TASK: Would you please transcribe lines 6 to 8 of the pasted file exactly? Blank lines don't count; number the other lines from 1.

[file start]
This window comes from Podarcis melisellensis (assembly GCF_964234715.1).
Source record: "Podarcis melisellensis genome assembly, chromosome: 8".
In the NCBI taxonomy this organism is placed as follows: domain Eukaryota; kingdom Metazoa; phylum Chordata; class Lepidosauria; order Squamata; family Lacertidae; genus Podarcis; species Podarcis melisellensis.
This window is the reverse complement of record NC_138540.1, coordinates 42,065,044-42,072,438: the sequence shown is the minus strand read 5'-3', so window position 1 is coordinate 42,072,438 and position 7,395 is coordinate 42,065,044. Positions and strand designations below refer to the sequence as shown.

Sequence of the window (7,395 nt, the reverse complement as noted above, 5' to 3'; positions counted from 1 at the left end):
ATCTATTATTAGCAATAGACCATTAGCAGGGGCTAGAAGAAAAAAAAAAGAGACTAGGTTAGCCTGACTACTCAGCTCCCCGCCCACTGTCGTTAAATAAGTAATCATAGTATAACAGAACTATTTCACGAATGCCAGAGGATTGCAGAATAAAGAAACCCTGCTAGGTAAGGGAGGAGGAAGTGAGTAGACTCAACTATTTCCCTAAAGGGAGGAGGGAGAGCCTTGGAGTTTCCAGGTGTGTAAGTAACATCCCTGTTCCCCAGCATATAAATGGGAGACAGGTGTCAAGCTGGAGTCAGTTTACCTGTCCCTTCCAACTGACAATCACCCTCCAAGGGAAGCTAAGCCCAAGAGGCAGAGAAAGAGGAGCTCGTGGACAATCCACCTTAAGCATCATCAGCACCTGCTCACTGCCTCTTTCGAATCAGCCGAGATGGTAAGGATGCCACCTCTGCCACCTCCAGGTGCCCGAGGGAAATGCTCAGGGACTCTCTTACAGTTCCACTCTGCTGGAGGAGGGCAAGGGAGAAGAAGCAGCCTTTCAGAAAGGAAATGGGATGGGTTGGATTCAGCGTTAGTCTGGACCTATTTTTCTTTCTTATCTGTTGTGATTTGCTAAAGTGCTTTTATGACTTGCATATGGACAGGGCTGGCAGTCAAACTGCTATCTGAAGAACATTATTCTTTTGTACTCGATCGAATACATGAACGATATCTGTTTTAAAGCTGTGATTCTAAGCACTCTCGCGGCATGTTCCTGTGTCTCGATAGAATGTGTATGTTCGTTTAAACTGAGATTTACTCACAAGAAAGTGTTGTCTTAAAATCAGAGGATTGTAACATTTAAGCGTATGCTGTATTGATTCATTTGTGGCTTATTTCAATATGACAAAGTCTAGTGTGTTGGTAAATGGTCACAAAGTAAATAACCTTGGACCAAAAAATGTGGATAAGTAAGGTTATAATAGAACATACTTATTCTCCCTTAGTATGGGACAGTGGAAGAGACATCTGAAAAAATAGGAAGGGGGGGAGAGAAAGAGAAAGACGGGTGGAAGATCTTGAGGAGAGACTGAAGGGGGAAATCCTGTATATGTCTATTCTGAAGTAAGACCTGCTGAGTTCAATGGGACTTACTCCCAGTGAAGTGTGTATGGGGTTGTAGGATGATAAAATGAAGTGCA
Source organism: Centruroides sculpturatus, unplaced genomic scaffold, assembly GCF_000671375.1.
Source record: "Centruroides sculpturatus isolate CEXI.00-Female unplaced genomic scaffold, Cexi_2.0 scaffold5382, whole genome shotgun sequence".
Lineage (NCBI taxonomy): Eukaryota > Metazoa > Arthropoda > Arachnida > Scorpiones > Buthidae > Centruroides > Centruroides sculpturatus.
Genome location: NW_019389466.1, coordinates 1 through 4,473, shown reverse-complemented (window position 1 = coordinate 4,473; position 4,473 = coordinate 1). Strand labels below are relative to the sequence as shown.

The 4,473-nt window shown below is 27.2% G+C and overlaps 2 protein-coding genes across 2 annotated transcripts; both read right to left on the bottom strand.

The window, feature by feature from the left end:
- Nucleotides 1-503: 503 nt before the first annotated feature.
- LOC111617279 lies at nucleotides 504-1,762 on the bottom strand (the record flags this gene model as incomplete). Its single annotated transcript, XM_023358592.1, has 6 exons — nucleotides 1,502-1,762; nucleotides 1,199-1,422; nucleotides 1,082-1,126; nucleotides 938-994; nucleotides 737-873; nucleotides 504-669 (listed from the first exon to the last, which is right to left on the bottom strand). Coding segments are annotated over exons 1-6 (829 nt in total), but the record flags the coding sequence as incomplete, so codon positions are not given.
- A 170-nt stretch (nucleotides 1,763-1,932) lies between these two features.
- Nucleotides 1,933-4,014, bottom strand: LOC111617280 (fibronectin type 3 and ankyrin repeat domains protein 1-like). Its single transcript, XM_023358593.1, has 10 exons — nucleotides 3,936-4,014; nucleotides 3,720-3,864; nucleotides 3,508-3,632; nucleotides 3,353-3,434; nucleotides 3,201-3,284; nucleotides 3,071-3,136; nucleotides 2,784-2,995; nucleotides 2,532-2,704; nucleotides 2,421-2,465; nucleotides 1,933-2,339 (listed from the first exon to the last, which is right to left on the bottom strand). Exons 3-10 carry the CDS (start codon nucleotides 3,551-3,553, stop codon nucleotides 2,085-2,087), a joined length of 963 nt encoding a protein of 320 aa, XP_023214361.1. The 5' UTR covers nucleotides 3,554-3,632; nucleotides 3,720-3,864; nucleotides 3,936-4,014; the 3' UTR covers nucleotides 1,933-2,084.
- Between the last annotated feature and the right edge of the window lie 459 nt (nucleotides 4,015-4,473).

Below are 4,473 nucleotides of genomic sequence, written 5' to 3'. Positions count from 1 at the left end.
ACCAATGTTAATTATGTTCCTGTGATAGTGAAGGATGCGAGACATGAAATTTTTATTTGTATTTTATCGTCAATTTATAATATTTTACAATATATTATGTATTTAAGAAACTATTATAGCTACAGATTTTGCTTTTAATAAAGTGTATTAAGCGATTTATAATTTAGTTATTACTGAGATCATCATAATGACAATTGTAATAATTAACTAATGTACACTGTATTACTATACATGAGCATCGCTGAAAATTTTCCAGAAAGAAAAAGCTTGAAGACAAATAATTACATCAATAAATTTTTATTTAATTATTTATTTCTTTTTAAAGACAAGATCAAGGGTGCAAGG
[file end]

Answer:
ATCTATTATTAGCAATAGACCATTAGCAGGGGCTAGAAGAAAAAAAAAAGAGACTAGGTTAGCCTGACTACTCAGCTCCCCGCCCACTGTCGTTAAATAAGTAATCATAGTATAACAGAACTATTTCACGAATGCCAGAGGATTGCAGAATAAAGAAACCCTGCTAGGTAAGGGAGGAGGAAGTGAGTAGACTCAACTATTTCCCTAAAGGGAGGAGGGAGAGCCTTGGAGTTTCCAGGTGTGTAAGTAACATCCCTGTTCCCCAGCATATAAATGGGAGACAGGTGTCAAGCTGGAGTCAGTTTACCTGTCCCTTCCAACTGACAATCACCCTCCAAGGGAAGCTAAGCCCAAGAGGCAGAGAAAGAGGAGCTCGTGGACAATCCACCTTAAGCATCATCAGCACCTGCTCACTGCCTCTTTCGAATCAGCCGAGATGGTAAGGATGCCACCTCTGCCACCTCCAGGTGCCCGAGGGAAATGCTCAGGGACTCTCTTACAGTTCCACTCTGCTGGAGGAGGGCAAGGGAGAAGAAGCAGCCTTTCAGAAAGGAAATGGGATGGGTTGGATTCAGCGTTAGTCTGGACCTATTTTTCTTTCTTATCTGTTGTGATTTGCTAAAGTGCTTTTATGACTTGCATATGGACAGGGCTGGCAGTCAAACTGCTATCTGAAGAACATTATTCTTTTGTACTCGATCGAATACATGAACGATATCTGTTTTAAAGCTGTGATTCTAAGCACTCTCGCGGCATGTTCCTGTGTCTCGATAGAATGTGTATGTTCGTTTAAACTGAGATTTACTCACAAGAAAGTGTTGTCTTAAAATCAGAGGATTGTAACATTTAAGCGTATGCTGTATTGATTCATTTGTGGCTTATTTCAATATGACAAAGTCTAGTGTGTTGGTAAATGGTCACAAAGTAAATAACCTTGGACCAAAAAATGTGGATAAGTAAGGTTATAATAGAACATACTTATTCTCCCTTAGTATGGGACAGTGGAAGAGACATCTGAAAAAATAGGAAGGGGGGGAGAGAAAGAGAAAGACGGGTGGAAGATCTTGAGGAGAGACTGAAGGGGGAAATCCTGTATATGTCTATTCTGAAGTAAGACCTGCTGAGTTCAATGGGACTTACTCCCAGTGAAGTGTGTATGGGGTTGTAGGATGATAAAATGAAGTGCA
Source organism: Centruroides sculpturatus, unplaced genomic scaffold, assembly GCF_000671375.1.
Source record: "Centruroides sculpturatus isolate CEXI.00-Female unplaced genomic scaffold, Cexi_2.0 scaffold5382, whole genome shotgun sequence".